Under Ice
rating: 0+x


SCPF Ceresian Outpost 1-INMAN

2049-03-17, Anno Terra



Maintenance Technician Willis was annoyed. And confused, somewhat, and incredibly tired. Also slightly hungry. Generally filled with a cavalcade of unwelcome and unpleasant emotional states. As a Technician, he had a certain set of responsibilities, a list of things to keep in order. Various different parts of the outpost it was his job to keep running. He was annoyed because he'd just found that one of those responsibilities contained a corpse.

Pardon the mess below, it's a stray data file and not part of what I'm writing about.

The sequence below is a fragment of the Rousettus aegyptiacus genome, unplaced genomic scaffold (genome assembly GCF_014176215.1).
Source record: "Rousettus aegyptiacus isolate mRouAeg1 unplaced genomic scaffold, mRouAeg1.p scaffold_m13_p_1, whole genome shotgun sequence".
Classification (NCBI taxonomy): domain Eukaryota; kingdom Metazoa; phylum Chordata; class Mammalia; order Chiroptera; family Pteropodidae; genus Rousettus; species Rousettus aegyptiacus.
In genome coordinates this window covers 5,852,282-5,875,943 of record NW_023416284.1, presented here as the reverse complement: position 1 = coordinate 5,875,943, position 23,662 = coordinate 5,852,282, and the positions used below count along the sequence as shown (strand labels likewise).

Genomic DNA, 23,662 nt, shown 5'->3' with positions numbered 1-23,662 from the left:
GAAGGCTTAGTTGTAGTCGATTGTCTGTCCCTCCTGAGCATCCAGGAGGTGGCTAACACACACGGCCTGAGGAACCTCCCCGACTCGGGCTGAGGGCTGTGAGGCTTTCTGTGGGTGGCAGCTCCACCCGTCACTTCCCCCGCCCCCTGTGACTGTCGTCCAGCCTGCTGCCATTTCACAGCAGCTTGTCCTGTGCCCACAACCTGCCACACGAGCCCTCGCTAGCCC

Willis tapped the transparent wall of the algae tank, and watched as the bloated creature slowly rotated behind it. The word Nulocun floats to the surface of his brain, which he guesses must be what it is. Deforisae nuloca. They're weird things, large bulbous sacks squeezed within a cartilage cage, propelled by two tentacles as long as trucks. Live their whole lives in the subterranean abyss, flashing colourful messages to one another in the dark. He flips open his tablet and runs up a search — apparently, this one was called [●●|»|], and was the co-owner of a large tank complex downstairs, along with the rest of its siblings. Not quite sapient, not quite hive-mind, and with faces like the bastard offspring of a threshing machine and a fountain pen, the native Ceresians had lived within the planet for a very, very long time. Every time he looked out of the windows on the lower decks, the great black submersibles that drifted through the gloom reminded Willis of just how far from home he was.